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Green Burial by Elizabeth Fournier

I live in a lovely, rural county in Oregon where we are allowed to bury our loved ones in our own backyards. Yes, I said backyards. And as the undertaker overseeing five small towns, I have personally buried people in their own backyards.

I am known as The Green Reaper, a name I have affectionately been given as the green burial funeral director, educator and advocate who is always ready to lend a hand, or a shovel. My funeral parlour is in a town named Boring and is anything but. My mortuary is a remodeled goat barn that sits on 30 acres of country land, filled with old farming equipment and horses. I live on the land with my husband and baby, and have only a general store/gas station as a neighbor. And the scenic Clackamas River.

Here at Cornerstone Funeral Services, I have had the pleasure of assisting people with sustainable burial options. I love helping in this aspect of death. It truly makes people’s eyes sparkle to feel as though their last act on earth contributes to a positive purpose. Those who have laid loved ones to rest in this setting have found comfort in knowing the body will return to the earth as the circle of life continues.

So what is a “green burial”? It is primarily defined by doing less of what is involved in a typical burial. Traditional burials involve loading the body with embalming fluids, placing it in a casket, and interring the body and casket in the ground in a concrete burial vault. An eco-friendly burial can mean skipping the use of embalming fluids and burying the body in a biodegradable shroud or a simple wood coffin that will biodegrade over time.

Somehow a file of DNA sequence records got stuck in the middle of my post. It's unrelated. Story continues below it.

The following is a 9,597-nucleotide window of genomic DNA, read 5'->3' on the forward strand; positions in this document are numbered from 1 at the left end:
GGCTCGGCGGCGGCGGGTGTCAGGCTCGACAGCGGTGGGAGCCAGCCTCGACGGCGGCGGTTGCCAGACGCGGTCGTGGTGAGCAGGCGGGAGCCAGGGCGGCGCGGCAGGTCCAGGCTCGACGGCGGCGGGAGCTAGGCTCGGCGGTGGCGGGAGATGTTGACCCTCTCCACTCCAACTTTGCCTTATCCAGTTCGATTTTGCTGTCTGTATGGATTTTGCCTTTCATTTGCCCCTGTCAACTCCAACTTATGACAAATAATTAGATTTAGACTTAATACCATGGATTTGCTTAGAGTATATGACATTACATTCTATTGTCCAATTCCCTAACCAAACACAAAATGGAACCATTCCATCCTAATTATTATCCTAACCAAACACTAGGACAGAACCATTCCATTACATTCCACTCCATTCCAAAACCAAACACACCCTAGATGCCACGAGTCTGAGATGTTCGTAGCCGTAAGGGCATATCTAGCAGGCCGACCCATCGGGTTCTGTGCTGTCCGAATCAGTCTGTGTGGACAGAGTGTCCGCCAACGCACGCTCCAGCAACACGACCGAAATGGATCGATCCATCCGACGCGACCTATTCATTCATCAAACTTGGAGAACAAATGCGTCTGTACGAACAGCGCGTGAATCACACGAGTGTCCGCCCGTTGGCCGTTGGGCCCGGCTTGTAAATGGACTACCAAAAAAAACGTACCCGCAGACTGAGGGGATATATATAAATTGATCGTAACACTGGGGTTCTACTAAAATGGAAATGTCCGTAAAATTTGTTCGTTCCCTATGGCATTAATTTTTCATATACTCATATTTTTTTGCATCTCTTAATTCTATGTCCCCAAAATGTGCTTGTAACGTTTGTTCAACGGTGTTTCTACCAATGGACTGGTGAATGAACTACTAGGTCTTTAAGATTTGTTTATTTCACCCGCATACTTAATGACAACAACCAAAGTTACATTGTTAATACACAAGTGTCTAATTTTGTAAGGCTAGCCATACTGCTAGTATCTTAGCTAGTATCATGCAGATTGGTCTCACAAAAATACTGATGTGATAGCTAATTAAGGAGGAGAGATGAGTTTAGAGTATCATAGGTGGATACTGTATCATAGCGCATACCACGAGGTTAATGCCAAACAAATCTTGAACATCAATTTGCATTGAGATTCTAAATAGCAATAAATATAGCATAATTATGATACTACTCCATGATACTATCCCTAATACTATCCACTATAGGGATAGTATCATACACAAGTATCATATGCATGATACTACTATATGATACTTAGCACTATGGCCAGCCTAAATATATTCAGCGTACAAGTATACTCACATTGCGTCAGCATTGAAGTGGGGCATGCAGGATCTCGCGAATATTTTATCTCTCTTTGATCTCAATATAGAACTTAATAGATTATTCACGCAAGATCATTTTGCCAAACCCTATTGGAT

With a green burial, also known as a “natural burial,” no preservatives or other chemicals are used to embalm the body. The coffins are made from recycled paper products, cardboard, or even wicker, and they use no chemical glues or other toxic components. If you choose cremation, you can even get urns that are sustainably produced with recycled materials.

What we now think of as traditional burial didn’t become the tradition until the Civil War when bodies were embalmed for preservation while transported home. Before the Civil War, burial often took place in simple graves in tall grasses. That simplicity is beginning to make a comeback.

According to the statistics from Wikipedia, each year in America the following otherwise useful items (or in the case of embalming fluid, environmental predator) get sent below ground with our dearly departed:

  • 30 million board feet of hardwoods (caskets);
  • 90,272 tons of steel (caskets);
  • 2,700 tons of copper and bronze (caskets);
  • 14,000 tons of steel (vaults);
  • 1,636,000 tons of reinforced concrete (vaults);
  • 827,060 US gallons of embalming fluid, which most commonly includes formaldehyde

What makes a “green cemetery” green? In a burial at a green cemetery, the goal is usually to encourage the body to break down naturally and quickly. Many green cemeteries ban embalmed bodies, due to concerns about the toxicity of the chemicals used in embalming. People may be buried in plain wooden, peat, wicker, or cardboard coffins, designed to break down quickly, or in shrouds made from natural materials. If dressed, the dead are also usually dressed in natural fibers that will break down along with the body.

The offerings at a green cemetery vary, depending on how the cemetery is organized. For example, some green cemeteries offer relatively conventional burial in plots with ordinary headstones, while others promote natural burial in areas that are left unlandscaped, with the use of trees, rocks, and other natural artifacts as markers. Many encourage family involvement in the planning of the funeral, although they may have a funeral director on hand to assist with arrangements.